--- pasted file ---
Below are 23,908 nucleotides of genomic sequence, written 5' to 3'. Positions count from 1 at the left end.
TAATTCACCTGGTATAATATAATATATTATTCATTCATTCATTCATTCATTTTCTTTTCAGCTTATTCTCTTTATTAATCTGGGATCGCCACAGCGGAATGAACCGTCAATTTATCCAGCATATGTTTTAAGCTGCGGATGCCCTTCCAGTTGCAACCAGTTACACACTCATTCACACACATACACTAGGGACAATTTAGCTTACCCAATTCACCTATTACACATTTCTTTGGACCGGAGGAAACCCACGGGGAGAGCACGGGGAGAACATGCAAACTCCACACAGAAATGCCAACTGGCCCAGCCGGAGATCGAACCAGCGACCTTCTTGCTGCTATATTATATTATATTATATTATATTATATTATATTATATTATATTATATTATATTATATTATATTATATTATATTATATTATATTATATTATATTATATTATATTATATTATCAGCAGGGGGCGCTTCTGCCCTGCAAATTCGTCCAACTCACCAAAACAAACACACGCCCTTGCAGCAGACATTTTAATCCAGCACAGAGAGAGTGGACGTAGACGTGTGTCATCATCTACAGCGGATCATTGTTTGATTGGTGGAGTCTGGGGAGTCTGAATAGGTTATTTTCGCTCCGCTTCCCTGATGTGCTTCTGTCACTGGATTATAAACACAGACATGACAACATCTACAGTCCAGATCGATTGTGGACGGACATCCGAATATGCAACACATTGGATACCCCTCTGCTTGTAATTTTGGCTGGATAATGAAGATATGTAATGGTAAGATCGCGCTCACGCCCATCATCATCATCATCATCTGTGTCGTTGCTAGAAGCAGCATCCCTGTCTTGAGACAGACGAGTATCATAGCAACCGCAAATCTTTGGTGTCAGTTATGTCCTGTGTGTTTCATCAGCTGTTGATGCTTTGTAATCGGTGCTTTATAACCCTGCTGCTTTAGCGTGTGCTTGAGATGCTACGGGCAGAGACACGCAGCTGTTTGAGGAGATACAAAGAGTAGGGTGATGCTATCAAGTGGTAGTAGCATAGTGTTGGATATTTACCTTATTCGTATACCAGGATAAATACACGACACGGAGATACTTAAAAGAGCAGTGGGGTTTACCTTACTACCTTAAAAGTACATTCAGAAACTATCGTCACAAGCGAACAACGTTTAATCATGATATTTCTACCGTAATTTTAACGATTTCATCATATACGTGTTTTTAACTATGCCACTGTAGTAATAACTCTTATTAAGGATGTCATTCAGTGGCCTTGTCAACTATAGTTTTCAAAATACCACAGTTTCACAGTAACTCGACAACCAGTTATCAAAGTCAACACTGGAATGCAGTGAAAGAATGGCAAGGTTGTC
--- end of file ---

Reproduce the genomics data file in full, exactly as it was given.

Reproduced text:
Below are 23,908 nucleotides of genomic sequence, written 5' to 3'. Positions count from 1 at the left end.
TAATTCACCTGGTATAATATAATATATTATTCATTCATTCATTCATTCATTTTCTTTTCAGCTTATTCTCTTTATTAATCTGGGATCGCCACAGCGGAATGAACCGTCAATTTATCCAGCATATGTTTTAAGCTGCGGATGCCCTTCCAGTTGCAACCAGTTACACACTCATTCACACACATACACTAGGGACAATTTAGCTTACCCAATTCACCTATTACACATTTCTTTGGACCGGAGGAAACCCACGGGGAGAGCACGGGGAGAACATGCAAACTCCACACAGAAATGCCAACTGGCCCAGCCGGAGATCGAACCAGCGACCTTCTTGCTGCTATATTATATTATATTATATTATATTATATTATATTATATTATATTATATTATATTATATTATATTATATTATATTATATTATATTATATTATATTATATTATATTATATTATCAGCAGGGGGCGCTTCTGCCCTGCAAATTCGTCCAACTCACCAAAACAAACACACGCCCTTGCAGCAGACATTTTAATCCAGCACAGAGAGAGTGGACGTAGACGTGTGTCATCATCTACAGCGGATCATTGTTTGATTGGTGGAGTCTGGGGAGTCTGAATAGGTTATTTTCGCTCCGCTTCCCTGATGTGCTTCTGTCACTGGATTATAAACACAGACATGACAACATCTACAGTCCAGATCGATTGTGGACGGACATCCGAATATGCAACACATTGGATACCCCTCTGCTTGTAATTTTGGCTGGATAATGAAGATATGTAATGGTAAGATCGCGCTCACGCCCATCATCATCATCATCATCTGTGTCGTTGCTAGAAGCAGCATCCCTGTCTTGAGACAGACGAGTATCATAGCAACCGCAAATCTTTGGTGTCAGTTATGTCCTGTGTGTTTCATCAGCTGTTGATGCTTTGTAATCGGTGCTTTATAACCCTGCTGCTTTAGCGTGTGCTTGAGATGCTACGGGCAGAGACACGCAGCTGTTTGAGGAGATACAAAGAGTAGGGTGATGCTATCAAGTGGTAGTAGCATAGTGTTGGATATTTACCTTATTCGTATACCAGGATAAATACACGACACGGAGATACTTAAAAGAGCAGTGGGGTTTACCTTACTACCTTAAAAGTACATTCAGAAACTATCGTCACAAGCGAACAACGTTTAATCATGATATTTCTACCGTAATTTTAACGATTTCATCATATACGTGTTTTTAACTATGCCACTGTAGTAATAACTCTTATTAAGGATGTCATTCAGTGGCCTTGTCAACTATAGTTTTCAAAATACCACAGTTTCACAGTAACTCGACAACCAGTTATCAAAGTCAACACTGGAATGCAGTGAAAGAATGGCAAGGTTGTC